Some of my readers may know that in August of 2022, I am making the move to Strathmore, Alberta, just east of Calgary. This move had been a number of years in the making, and it enables me to be closer to my family, and especially to be a greater presence in the lives of my four granddaughters.
Leaving the Williams Lake area, my home for the past 53 years, was a very difficult thing to do. For most of that time I was heavily involved in a good number of community activities, and it seems as if I know everyone, or at least they know me. I love Williams Lake – it is a place that has been very good to me, a place where I had a great career in education, where my children grew up, where they attended and graduated from school, and where I still have many good friends. But, time has a way of catching up with all of us, and the time had come for me to move on.
I did not set out to write a history column for the newspaper. To tell the truth, I have no training or course work in history. My majors in university were biology and math. So, I was quite surprised and more than a little reticent when Kathy McLean approached me in March of 2012 with the idea of writing a small monthly history article for the proposed new Smart 55 section in the Advisor. My first thought was “Why me?” – for although I had a real interest in Cariboo history, I had no experience in writing formal articles and I couldn’t even type. Kathy, however, was quite persistent and she convinced me to try it for six months or so just to see if it might work out.
So, I began with a few columns centered around the early history of Williams Lake, submitting handwritten pages which were then typed up by the newspaper staff. (By the way, I still do it that way today – I never did learn to type or to use more than the two finer hunt and peck method on the keyboard) To my great surprise the columns were well received. People seemed to enjoy these monthly glimpses into the past. Gradually, the six months stretched into a year, then into five years, and then, over 10 years. Over this time, I have had many people mention how much they like these columns and how much they appreciate the stories I tell. It has been a truly rewarding experience for me.
I have been asked how I select the topics that I write about. Sometimes someone might suggest “Why don’t you write about ____?”, and I do, but most often the stories seem to find me. I’ll be driving somewhere and pass an old homestead or see some structure and think to myself “I wonder what the history is around that place.” Or, I’ll be writing about one thing and I’ll come across one or two more associated topics. Whatever the source, there is certainly no lack of history in our area, and for over 10 years, I’ve never run out of stories to write down. No doubt some have been more interesting to readers than others, but history itself is like that – some of it is dull and plodding, while some of it is improbable and exciting.
Over the years, two questions have come up consistently. The first one is “Why don’t you write a book?” The honest answer to that is time and effort. Writing a book is so much different and more complicated than writing a column. It’s a costly, time consuming process (especially for someone who cannot type) which requires several edits, careful annotations of sources, gaining permission from authors or their estates, printing and publishing costs, marketing, and contracts. I’m just happy sharing short history snapshots in my columns without the added work and stress of revising them and releasing them in a book format.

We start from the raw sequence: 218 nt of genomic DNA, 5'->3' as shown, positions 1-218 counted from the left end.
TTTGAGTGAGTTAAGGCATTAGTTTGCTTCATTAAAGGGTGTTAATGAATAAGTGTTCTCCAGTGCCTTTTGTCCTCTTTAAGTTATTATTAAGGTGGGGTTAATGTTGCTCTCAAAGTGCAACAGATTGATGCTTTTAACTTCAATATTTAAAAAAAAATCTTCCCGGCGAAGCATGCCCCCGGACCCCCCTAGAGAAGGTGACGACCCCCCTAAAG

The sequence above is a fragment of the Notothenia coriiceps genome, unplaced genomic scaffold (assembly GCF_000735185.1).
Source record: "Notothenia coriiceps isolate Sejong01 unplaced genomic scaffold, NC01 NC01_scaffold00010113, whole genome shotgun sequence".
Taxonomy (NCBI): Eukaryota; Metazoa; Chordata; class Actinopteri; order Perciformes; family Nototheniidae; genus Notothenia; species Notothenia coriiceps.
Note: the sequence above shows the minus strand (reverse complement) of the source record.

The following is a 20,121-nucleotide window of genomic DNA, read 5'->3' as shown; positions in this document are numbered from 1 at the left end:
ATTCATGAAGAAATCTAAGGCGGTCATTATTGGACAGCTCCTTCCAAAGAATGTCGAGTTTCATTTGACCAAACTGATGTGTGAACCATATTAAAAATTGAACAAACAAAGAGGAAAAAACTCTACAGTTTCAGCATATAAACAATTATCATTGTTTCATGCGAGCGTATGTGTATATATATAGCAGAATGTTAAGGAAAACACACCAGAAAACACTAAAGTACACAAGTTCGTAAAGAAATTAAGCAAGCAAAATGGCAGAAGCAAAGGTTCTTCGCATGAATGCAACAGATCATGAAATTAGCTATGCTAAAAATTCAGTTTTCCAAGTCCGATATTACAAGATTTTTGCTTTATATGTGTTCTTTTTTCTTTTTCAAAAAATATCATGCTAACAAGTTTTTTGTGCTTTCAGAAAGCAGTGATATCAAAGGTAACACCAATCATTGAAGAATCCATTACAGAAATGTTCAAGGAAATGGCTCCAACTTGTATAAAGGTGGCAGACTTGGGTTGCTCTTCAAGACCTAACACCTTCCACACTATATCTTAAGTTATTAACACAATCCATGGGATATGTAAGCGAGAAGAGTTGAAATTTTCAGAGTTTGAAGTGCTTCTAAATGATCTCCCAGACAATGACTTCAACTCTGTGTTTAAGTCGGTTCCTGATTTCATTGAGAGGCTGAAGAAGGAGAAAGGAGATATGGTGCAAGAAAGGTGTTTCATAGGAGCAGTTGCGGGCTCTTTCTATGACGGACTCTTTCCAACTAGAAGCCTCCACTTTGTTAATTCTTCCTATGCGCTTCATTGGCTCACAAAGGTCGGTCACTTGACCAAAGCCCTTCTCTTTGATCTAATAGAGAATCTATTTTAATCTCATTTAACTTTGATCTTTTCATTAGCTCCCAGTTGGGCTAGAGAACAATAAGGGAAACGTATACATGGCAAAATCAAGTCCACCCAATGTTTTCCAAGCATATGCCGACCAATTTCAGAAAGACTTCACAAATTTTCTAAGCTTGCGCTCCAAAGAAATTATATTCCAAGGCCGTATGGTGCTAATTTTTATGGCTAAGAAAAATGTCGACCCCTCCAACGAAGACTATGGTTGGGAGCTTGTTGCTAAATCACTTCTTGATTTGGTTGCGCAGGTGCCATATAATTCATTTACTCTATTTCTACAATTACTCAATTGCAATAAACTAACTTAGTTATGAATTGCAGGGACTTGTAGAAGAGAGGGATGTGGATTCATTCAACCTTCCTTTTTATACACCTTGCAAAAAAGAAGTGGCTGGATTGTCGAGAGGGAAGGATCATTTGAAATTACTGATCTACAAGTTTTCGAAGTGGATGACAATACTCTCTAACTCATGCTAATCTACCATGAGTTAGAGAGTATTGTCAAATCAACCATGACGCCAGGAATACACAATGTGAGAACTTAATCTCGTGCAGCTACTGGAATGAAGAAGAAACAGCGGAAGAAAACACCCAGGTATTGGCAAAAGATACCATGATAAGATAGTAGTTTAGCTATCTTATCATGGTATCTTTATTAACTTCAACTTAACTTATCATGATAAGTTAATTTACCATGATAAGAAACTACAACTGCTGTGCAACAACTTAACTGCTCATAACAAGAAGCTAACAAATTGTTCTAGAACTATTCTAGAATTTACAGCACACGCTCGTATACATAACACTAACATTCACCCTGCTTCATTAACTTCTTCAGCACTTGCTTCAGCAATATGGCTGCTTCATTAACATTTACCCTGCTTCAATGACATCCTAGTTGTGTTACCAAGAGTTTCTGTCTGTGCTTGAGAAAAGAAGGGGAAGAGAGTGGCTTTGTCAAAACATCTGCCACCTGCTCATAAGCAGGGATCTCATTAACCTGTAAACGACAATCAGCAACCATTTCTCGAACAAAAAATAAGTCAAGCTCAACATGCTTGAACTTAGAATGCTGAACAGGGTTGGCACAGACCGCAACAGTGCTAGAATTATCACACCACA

The second question is “Why don’t you write more columns about First Nation History.” I have tried to recognize in my articles the unselfish support freely offered to the white fur traders, gold seekers, and settlers by the local Indigenous peoples. Unfortunately this assistance was not reciprocated and the attitudes and relationships of our colonial development were usually negative and hurtful to those who have lived in this region for eons. I do not think it is my place, as a non First Nations person, to tell the rich, colourful, and interesting stories of their past. They are not my tales to tell, and it would be presumptuous of me to try to document them or to accord them the justice they deserve. I have often thought that it would be a good thing if someone with Indigenous roots could present historical pieces from the unique First Nations perspective.
I want to take this opportunity to thank all of the past and present local history authors and those interested in history who preceded me. I’d especially like to recognize those who maintain the museums in Williams Lake, Horsefly, Likely, and Quesnel for their support; the Williams Lake Library; Mrs. Anna Roberts for her late husband John’s notes and records; and all of the local old timers who have helped me with their recollections, notes, and personal photographs. There is a wealth of historical materials out there, and I truly hope that they are kept safe and not discarded.
I also hope that someone will step up and take on the rewarding task of documenting and sharing stories about our history. History is interesting, full of twists and turns, and it gives us great insight into who we are how our society has changed and developed. Finally, I want to thank you, the reader, for your continuing support and encouragement. It’s been a great privilege to deliver your monthly dose of historical anecdotes and vignettes.
Editor’s note: For all you Haphazard History fans, Barry has not left us empty-handed. In fact, Barry has left us enough new columns to last the next two years. The column above is the 150th final Haphazard History column, but we chose to run in now before Barry leaves the Cariboo, in case you’d like to say goodbye.